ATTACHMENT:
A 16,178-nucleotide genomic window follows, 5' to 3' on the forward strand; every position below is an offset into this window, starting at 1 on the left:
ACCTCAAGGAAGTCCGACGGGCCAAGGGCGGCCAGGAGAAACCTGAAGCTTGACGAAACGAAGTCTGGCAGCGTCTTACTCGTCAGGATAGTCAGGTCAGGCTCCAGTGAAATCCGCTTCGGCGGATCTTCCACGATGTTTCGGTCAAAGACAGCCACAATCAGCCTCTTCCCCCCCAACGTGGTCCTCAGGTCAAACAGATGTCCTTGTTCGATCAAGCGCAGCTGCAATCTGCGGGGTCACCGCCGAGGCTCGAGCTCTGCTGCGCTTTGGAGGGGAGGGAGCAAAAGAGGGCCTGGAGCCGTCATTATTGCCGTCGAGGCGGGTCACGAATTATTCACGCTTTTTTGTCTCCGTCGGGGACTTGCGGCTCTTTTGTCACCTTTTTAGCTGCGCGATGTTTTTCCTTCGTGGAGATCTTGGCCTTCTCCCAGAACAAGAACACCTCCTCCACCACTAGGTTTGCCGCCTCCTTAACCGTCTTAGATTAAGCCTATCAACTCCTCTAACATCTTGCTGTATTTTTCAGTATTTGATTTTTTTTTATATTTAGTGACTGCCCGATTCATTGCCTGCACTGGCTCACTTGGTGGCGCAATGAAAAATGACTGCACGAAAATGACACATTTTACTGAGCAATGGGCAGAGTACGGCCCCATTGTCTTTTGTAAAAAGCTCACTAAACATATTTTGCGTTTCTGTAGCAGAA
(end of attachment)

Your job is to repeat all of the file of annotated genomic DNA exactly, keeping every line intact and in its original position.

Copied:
A 16,178-nucleotide genomic window follows, 5' to 3' on the forward strand; every position below is an offset into this window, starting at 1 on the left:
ACCTCAAGGAAGTCCGACGGGCCAAGGGCGGCCAGGAGAAACCTGAAGCTTGACGAAACGAAGTCTGGCAGCGTCTTACTCGTCAGGATAGTCAGGTCAGGCTCCAGTGAAATCCGCTTCGGCGGATCTTCCACGATGTTTCGGTCAAAGACAGCCACAATCAGCCTCTTCCCCCCCAACGTGGTCCTCAGGTCAAACAGATGTCCTTGTTCGATCAAGCGCAGCTGCAATCTGCGGGGTCACCGCCGAGGCTCGAGCTCTGCTGCGCTTTGGAGGGGAGGGAGCAAAAGAGGGCCTGGAGCCGTCATTATTGCCGTCGAGGCGGGTCACGAATTATTCACGCTTTTTTGTCTCCGTCGGGGACTTGCGGCTCTTTTGTCACCTTTTTAGCTGCGCGATGTTTTTCCTTCGTGGAGATCTTGGCCTTCTCCCAGAACAAGAACACCTCCTCCACCACTAGGTTTGCCGCCTCCTTAACCGTCTTAGATTAAGCCTATCAACTCCTCTAACATCTTGCTGTATTTTTCAGTATTTGATTTTTTTTTATATTTAGTGACTGCCCGATTCATTGCCTGCACTGGCTCACTTGGTGGCGCAATGAAAAATGACTGCACGAAAATGACACATTTTACTGAGCAATGGGCAGAGTACGGCCCCATTGTCTTTTGTAAAAAGCTCACTAAACATATTTTGCGTTTCTGTAGCAGAA